• “History writing should not simply be a rehash of old stories told a hundred times before. This is where primary sources–original letters, diaries, and other documents–become your best asset. Look for interesting details that earlier writers haven’t emphasized… Odd facts such as these add zest to your narrative and are remembered by your readers long after most of the names and dates have faded from their minds.” **

There are some things I would do differently if I were starting again, and if the resulting document were to be published for public distribution. One would be to change the size of the book to a more typical 6″ x 9″ format. But there was no support or funding for a professionally published book. (In fact, it’s thought that most copies will be ordered as a PDF file on a CD.) So the most inexpensive format was the only way to go — laser copies with a plasticized cover and glued binding.

That project is complete. Now it’s time to get started on the next one.

Have you ever tackled a memoir, history or biography?

(Haney Presbyterian Church today)

(Haney Presbyterian Church today)

* People and Steeples:
Writing Church Histories

by Wendy Hobday Haugh

~

**Making Your Future Out of the Past

by Sean McLachlan

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What Kind of a Welcome?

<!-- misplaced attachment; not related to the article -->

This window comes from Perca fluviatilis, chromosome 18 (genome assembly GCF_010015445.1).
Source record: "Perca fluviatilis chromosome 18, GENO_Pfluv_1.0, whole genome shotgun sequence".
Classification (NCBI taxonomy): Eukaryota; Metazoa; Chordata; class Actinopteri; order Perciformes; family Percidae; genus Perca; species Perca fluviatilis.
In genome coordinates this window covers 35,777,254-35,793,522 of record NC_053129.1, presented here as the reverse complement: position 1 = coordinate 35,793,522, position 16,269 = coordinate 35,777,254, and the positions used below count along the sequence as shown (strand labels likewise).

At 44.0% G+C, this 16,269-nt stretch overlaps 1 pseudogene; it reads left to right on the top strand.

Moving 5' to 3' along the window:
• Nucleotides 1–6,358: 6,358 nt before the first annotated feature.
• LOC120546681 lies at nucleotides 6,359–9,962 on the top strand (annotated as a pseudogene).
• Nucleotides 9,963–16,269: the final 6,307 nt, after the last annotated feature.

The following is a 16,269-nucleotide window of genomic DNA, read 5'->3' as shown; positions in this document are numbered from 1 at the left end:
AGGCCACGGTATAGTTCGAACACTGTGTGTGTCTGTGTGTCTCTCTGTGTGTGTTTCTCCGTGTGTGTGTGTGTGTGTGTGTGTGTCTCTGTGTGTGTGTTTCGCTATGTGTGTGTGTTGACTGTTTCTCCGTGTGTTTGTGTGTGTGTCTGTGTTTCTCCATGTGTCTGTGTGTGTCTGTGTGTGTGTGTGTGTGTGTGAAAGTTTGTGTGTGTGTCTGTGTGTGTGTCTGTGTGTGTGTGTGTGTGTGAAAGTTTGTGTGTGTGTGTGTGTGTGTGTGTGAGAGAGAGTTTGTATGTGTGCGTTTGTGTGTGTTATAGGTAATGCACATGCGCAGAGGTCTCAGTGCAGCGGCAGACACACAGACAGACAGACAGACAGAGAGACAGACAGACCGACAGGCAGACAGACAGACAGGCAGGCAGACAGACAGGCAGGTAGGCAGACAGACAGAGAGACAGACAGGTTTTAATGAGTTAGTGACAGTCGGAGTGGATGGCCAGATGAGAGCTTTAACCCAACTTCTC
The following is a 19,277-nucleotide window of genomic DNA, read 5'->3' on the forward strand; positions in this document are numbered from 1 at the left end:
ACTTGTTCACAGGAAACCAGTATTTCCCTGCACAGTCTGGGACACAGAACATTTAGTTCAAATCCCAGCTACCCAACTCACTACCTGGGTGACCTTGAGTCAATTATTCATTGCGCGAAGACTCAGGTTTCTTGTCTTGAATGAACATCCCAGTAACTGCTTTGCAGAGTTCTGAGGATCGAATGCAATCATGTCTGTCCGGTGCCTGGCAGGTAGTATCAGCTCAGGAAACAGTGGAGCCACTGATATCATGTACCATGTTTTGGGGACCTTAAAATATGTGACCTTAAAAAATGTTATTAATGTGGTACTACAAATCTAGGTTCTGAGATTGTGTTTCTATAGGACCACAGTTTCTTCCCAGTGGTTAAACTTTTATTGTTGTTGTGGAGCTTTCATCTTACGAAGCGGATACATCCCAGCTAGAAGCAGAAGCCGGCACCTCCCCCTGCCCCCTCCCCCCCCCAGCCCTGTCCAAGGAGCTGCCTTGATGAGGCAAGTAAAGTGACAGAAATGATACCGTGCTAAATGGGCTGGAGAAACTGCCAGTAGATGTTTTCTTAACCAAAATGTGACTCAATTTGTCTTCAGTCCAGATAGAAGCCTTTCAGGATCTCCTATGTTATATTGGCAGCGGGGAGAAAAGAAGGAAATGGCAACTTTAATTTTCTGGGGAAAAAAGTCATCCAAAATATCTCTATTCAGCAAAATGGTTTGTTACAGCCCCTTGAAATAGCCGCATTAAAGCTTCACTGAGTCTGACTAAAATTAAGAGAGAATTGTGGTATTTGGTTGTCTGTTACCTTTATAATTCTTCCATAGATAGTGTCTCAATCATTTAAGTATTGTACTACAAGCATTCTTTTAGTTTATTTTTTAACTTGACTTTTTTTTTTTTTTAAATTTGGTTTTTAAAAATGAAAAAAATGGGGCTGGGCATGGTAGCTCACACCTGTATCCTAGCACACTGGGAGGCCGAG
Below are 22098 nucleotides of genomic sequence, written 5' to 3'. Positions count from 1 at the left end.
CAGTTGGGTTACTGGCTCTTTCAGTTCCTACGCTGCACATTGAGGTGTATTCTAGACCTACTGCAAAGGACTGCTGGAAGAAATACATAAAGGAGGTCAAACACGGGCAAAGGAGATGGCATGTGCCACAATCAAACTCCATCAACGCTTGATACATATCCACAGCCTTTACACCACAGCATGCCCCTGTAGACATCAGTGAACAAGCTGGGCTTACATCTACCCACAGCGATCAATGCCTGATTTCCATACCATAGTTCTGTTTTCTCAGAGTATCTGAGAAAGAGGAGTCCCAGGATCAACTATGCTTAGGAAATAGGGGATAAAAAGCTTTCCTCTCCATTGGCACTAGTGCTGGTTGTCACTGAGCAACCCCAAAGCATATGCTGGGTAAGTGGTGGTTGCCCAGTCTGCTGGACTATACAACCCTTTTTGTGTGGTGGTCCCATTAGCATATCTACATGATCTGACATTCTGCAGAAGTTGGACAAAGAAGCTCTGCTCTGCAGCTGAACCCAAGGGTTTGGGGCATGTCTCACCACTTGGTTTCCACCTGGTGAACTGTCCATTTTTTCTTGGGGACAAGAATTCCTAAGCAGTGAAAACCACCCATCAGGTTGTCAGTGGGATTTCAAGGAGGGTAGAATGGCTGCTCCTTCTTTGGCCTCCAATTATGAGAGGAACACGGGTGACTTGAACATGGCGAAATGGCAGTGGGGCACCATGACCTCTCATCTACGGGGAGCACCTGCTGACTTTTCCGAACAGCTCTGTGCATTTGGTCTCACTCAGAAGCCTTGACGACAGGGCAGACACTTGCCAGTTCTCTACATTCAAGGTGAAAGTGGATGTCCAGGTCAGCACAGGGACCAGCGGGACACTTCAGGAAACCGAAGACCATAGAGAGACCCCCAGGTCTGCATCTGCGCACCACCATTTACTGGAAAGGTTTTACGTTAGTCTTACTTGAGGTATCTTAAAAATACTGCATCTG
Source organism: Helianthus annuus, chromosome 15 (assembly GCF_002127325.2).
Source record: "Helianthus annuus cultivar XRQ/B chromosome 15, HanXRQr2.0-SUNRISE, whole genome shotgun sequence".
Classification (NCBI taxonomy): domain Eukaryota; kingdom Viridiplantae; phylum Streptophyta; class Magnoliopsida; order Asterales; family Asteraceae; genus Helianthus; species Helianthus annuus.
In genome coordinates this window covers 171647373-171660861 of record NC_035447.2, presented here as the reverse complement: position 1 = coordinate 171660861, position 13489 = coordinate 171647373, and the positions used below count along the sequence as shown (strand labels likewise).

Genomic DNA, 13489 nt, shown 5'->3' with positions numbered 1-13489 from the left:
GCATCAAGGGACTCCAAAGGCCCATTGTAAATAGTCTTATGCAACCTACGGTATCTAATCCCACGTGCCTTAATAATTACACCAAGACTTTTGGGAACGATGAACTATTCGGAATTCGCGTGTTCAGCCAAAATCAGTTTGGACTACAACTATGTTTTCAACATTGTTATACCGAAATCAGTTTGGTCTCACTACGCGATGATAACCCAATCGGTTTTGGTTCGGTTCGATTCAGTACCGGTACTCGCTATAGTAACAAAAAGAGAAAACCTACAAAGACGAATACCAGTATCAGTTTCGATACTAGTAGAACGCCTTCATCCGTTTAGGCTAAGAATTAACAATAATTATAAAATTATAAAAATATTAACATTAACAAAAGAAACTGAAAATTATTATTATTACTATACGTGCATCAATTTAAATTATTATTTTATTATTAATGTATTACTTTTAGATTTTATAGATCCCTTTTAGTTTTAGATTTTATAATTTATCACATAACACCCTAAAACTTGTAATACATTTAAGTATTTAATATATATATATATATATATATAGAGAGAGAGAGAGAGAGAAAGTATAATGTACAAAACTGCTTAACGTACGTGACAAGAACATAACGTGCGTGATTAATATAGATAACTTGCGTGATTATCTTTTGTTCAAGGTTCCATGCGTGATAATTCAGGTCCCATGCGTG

Welcome

Many years ago we repainted our front door. Finding the right colour was challenging. I was on a ‘green kick’, as anyone who has been inside the house can attest, but green with the bluish-gray trim didn’t seem quite right. Plus, green is considered a cool colour, and I wanted something warm and welcoming. I didn’t think red would be an option with the salmon tinge of the bricks. I even considered black, which would have looked fine but definitely wouldn’t have been welcoming. The door remained its original sickly off-white during the months of my indecision.

In desperation I finally decided “it’s just paint”, and tried a red. I was surprised at how much I liked it, and I have never been tempted to change it to any other colour. Last June, while attending a garden tour at writer-friend, Katherine Wagner’s home, I discovered she also has a red door and her home is clad in brick almost identical to ours. Her home seems very welcoming to me, and seeing that front door validated my own colour choice.

How we welcome people into our homes says a lot about us and about the hospitality that we plan to extend to visitors. People don’t generally approach a home where they expect to encounter hostility. Of course, painting a front door red isn’t going to change what a visitor will find inside. That’s up to us.

Sunday will be the first day of Winter — the shortest, darkest day of the year — and the beginning of Christmas week. We come face to face with Advent IV, where the focus is on Love. I’ve been thinking about how the world is waiting. We say we’re waiting to celebrate the birth of Christ, but the nature of the world into which God sent His Son isn’t very loving or welcoming.